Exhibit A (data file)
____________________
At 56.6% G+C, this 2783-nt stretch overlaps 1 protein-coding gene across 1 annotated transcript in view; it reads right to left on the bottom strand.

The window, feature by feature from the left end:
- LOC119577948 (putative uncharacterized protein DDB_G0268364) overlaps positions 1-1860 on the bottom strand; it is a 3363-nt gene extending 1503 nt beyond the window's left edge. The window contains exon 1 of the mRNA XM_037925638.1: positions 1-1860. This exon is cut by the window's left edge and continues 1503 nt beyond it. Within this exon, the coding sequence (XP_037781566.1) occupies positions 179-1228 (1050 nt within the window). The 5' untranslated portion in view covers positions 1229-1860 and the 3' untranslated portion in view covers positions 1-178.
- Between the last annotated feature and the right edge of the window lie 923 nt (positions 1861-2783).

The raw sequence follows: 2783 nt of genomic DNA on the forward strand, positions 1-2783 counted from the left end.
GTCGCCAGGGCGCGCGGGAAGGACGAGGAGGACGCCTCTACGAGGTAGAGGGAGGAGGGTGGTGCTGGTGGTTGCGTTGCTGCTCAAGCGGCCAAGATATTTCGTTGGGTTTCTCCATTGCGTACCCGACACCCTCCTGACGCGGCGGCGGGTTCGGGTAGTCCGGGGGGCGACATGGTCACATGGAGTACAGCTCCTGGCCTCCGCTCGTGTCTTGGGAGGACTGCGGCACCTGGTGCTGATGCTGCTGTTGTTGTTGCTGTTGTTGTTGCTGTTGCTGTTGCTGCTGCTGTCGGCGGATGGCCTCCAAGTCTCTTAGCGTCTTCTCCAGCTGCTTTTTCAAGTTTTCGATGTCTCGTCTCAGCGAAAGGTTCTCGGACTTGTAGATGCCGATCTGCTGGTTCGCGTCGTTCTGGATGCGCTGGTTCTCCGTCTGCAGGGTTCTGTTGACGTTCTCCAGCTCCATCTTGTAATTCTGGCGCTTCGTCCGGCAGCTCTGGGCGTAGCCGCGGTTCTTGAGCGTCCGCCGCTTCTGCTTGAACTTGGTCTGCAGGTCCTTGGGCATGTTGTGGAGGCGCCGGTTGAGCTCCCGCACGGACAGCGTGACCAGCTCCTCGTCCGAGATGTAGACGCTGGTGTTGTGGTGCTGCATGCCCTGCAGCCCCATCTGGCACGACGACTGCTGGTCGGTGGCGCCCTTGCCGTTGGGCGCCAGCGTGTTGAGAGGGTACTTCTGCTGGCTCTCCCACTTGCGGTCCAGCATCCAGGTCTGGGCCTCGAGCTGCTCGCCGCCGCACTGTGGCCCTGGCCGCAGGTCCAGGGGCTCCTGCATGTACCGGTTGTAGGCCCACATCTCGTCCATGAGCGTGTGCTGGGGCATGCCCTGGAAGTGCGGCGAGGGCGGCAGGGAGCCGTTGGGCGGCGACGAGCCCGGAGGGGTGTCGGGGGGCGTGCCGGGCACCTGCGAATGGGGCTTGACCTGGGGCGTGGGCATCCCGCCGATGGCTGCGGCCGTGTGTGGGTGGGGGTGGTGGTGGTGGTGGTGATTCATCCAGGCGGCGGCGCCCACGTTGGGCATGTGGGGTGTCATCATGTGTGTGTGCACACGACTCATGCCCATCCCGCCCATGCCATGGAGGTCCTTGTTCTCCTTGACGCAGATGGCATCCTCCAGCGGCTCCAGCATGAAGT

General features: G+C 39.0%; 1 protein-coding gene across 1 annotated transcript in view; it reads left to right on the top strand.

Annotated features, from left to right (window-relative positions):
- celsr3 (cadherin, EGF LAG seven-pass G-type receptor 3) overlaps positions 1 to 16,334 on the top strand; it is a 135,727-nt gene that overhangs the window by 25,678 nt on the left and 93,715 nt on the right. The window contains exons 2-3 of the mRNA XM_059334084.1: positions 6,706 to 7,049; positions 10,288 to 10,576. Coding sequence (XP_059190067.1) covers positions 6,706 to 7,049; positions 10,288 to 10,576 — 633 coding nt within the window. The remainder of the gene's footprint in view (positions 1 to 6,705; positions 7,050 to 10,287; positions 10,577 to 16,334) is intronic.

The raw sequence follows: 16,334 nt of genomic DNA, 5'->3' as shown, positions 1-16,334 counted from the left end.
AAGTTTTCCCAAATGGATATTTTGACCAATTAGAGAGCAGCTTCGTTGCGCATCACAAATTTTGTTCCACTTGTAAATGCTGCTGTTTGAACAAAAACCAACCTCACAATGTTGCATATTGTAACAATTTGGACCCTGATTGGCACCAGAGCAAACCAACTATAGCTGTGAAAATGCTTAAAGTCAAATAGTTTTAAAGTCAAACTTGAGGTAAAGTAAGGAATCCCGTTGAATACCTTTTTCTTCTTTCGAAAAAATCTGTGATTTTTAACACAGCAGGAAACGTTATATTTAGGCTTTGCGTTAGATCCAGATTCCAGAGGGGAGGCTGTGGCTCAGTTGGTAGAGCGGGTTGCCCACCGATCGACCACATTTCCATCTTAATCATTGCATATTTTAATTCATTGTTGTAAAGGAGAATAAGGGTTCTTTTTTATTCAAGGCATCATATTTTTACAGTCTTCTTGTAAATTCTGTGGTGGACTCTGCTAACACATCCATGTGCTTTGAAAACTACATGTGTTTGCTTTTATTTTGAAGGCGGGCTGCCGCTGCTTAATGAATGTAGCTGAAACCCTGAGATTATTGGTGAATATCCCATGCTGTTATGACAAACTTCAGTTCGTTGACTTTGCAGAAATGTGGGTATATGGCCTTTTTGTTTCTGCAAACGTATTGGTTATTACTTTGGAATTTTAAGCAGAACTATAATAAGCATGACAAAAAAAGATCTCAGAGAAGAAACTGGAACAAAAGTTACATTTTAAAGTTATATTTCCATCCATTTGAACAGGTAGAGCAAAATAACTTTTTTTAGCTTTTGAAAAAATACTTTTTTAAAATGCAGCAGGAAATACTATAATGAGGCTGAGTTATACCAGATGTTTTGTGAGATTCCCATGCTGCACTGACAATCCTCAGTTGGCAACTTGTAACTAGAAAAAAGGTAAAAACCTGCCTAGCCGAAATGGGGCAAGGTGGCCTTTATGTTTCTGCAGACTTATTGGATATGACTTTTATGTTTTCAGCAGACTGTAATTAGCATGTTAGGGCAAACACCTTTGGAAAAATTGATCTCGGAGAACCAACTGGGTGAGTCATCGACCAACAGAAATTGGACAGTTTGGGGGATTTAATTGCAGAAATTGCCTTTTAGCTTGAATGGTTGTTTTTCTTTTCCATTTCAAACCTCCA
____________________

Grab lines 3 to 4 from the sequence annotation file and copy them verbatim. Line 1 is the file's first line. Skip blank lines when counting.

- LOC119577948 (putative uncharacterized protein DDB_G0268364) overlaps positions 1-1860 on the bottom strand; it is a 3363-nt gene extending 1503 nt beyond the window's left edge. The window contains exon 1 of the mRNA XM_037925638.1: positions 1-1860. This exon is cut by the window's left edge and continues 1503 nt beyond it. Within this exon, the coding sequence (XP_037781566.1) occupies positions 179-1228 (1050 nt within the window). The 5' untranslated portion in view covers positions 1229-1860 and the 3' untranslated portion in view covers positions 1-178.
- Between the last annotated feature and the right edge of the window lie 923 nt (positions 1861-2783).